I hope to continue working on global-scale or international problems related to water, the environment, and human/sustainable development using a variety of tools, such as remote sensing and computer models. After I finish my PhD, I would love to work for NASA, a national lab, or a UN agency doing research broadly related to climate change, water and food security, and/or human development.

Youth is increasingly concerned with the lack of international action to address climate change? In your opinion, which water-related issues are most importantly to be

Equitable access to enough water and protection of various ecosystems. Everyone should have access to water, but we also need to ensure that we protect sensitive ecosystems in order to make sure it is clean water; nature is the greatest water filter we have. It is critical to ensure that everyone has sustainable access to clean water because water is so important to leading a healthy and prosperous life.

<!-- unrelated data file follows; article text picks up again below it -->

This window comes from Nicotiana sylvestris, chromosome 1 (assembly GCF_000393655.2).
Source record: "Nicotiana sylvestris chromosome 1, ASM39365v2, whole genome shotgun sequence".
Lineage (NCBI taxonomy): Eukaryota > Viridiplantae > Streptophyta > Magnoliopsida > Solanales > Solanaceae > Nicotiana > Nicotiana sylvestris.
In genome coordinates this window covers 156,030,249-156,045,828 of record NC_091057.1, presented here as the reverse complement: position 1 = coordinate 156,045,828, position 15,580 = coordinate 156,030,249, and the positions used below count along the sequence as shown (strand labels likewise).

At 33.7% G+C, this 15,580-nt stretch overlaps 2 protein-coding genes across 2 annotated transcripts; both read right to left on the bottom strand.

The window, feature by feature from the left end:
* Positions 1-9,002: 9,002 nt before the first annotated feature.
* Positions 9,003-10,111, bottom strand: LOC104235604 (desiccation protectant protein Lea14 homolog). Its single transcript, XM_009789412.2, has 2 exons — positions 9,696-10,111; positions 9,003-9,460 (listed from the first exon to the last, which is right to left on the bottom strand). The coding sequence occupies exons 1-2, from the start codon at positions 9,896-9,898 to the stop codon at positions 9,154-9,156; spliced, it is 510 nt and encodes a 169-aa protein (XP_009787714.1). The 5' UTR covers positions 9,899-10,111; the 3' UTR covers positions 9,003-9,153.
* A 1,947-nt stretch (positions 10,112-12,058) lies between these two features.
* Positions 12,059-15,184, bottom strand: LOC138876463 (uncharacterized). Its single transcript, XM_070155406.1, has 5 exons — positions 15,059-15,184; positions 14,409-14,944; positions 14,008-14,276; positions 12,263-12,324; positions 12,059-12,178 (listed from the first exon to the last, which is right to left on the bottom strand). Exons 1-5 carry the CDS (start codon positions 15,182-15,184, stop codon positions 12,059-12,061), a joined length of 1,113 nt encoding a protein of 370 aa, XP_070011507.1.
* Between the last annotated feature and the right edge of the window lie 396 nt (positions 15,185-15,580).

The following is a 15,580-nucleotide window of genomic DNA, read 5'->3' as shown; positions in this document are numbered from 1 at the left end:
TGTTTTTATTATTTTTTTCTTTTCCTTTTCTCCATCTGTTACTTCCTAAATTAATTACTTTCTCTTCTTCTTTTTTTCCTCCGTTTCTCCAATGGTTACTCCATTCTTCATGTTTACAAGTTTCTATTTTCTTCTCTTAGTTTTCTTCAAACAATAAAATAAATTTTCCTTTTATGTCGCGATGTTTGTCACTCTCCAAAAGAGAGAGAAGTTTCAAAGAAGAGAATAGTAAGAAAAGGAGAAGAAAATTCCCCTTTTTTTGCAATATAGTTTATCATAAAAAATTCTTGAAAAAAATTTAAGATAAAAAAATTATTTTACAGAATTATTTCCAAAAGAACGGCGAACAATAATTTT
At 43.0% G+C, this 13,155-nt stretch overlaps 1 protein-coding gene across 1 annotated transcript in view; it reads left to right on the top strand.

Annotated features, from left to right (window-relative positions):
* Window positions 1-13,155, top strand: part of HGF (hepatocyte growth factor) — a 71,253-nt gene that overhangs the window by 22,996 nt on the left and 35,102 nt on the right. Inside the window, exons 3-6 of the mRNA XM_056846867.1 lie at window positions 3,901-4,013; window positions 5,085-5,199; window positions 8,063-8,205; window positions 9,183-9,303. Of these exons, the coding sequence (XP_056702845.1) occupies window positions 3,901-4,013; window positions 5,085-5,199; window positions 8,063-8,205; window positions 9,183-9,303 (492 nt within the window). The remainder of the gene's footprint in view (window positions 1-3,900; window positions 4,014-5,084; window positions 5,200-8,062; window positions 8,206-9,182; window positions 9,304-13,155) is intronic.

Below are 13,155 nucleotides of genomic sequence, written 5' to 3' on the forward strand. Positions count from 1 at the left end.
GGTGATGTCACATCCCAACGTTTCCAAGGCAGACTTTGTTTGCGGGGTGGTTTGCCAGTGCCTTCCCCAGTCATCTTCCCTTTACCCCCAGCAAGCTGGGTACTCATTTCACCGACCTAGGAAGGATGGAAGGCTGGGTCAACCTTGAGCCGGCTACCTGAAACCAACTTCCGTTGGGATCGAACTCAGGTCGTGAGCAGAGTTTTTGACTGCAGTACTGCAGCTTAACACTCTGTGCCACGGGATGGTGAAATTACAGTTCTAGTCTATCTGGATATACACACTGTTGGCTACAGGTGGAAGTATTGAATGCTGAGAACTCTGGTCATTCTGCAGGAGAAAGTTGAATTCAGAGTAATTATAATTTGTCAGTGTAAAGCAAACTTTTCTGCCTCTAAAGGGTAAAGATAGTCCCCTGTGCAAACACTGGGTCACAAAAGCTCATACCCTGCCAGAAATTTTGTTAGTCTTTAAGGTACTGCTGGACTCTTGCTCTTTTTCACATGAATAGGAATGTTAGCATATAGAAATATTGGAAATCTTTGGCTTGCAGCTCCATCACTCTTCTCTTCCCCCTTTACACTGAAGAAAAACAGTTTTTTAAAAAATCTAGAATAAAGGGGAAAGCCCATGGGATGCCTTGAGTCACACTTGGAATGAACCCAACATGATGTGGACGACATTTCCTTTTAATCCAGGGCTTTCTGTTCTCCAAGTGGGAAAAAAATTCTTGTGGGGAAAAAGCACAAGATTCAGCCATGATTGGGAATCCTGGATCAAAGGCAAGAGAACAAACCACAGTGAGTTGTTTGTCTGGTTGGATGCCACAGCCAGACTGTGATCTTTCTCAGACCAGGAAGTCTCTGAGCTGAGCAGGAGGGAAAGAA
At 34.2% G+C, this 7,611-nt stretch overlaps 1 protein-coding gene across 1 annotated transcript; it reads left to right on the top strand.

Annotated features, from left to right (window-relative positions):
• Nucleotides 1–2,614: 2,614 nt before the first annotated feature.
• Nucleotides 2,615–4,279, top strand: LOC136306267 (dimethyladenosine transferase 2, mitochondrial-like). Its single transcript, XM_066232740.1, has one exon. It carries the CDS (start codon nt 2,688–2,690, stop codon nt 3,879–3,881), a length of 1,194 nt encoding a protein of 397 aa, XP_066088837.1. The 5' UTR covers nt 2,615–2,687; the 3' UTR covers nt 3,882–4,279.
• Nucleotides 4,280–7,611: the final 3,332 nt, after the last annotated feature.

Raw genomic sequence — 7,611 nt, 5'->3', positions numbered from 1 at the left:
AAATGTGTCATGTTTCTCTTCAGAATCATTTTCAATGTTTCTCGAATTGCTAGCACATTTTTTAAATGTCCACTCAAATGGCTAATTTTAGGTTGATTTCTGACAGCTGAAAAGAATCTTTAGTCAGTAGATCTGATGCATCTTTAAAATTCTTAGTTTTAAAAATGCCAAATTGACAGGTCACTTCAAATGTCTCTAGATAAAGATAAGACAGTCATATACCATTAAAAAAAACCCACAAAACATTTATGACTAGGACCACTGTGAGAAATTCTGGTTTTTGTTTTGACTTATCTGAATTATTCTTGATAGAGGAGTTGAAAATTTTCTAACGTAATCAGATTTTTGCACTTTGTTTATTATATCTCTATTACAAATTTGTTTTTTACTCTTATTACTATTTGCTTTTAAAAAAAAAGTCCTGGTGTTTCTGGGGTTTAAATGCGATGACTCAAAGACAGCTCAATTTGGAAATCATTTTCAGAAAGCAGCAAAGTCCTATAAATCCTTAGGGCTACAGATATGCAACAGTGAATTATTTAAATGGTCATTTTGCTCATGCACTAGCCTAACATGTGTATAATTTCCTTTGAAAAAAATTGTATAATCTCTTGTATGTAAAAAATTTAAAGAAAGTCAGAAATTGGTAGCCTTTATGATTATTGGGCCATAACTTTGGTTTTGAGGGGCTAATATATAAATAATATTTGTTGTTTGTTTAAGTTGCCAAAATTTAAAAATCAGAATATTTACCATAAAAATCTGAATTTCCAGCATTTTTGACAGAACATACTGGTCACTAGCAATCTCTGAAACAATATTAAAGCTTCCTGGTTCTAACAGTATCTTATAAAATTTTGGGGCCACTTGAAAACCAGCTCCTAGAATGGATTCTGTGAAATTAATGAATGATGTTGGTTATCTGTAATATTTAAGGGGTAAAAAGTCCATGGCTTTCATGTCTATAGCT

How do you keep up to date with technological developments in the space sector? Do you have any tips for other young professionals?

I like to use social media and attend presentations. NASA and ESA both have very active Instagram accounts about Earth sciences. These accounts provide interesting and useful updates on missions, satellite technologies, and other things happening related to the Earth sciences. Additionally, particularly because I’m still starting out with remote sensing, I enjoy listening to other people speak about the data products they use and how they are using the data. It seems like there are so many interesting and innovative ways to use remote sensing data, so hearing about different uses and applications is always interesting.  

What do you need to innovate?

A lot of curiosity and enough knowledge of available resources to figure out how to ask and answer interesting questions.

What is your favourite aggregate state of water?

Snow! I love winter and have since I was little. It was a fun realization learning that people make a career out of studying snow.